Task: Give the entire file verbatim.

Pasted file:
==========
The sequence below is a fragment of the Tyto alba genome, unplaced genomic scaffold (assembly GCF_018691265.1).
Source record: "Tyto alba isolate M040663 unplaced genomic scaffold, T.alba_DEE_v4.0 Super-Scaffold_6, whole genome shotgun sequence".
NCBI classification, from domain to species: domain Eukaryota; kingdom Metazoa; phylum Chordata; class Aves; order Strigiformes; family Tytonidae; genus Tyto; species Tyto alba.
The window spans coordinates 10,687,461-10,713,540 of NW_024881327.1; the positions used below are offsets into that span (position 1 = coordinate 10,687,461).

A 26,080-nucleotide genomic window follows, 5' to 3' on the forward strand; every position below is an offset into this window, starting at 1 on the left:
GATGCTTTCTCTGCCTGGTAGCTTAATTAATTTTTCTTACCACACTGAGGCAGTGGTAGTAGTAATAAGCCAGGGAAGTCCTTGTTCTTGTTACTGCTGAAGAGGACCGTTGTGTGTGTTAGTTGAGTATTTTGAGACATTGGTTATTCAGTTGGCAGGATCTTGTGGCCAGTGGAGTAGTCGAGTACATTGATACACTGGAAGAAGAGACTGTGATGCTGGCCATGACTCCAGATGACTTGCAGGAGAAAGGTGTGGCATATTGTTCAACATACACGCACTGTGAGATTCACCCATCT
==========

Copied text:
The sequence below is a fragment of the Tyto alba genome, unplaced genomic scaffold (assembly GCF_018691265.1).
Source record: "Tyto alba isolate M040663 unplaced genomic scaffold, T.alba_DEE_v4.0 Super-Scaffold_6, whole genome shotgun sequence".
NCBI classification, from domain to species: domain Eukaryota; kingdom Metazoa; phylum Chordata; class Aves; order Strigiformes; family Tytonidae; genus Tyto; species Tyto alba.
The window spans coordinates 10,687,461-10,713,540 of NW_024881327.1; the positions used below are offsets into that span (position 1 = coordinate 10,687,461).

A 26,080-nucleotide genomic window follows, 5' to 3' on the forward strand; every position below is an offset into this window, starting at 1 on the left:
GATGCTTTCTCTGCCTGGTAGCTTAATTAATTTTTCTTACCACACTGAGGCAGTGGTAGTAGTAATAAGCCAGGGAAGTCCTTGTTCTTGTTACTGCTGAAGAGGACCGTTGTGTGTGTTAGTTGAGTATTTTGAGACATTGGTTATTCAGTTGGCAGGATCTTGTGGCCAGTGGAGTAGTCGAGTACATTGATACACTGGAAGAAGAGACTGTGATGCTGGCCATGACTCCAGATGACTTGCAGGAGAAAGGTGTGGCATATTGTTCAACATACACGCACTGTGAGATTCACCCATCT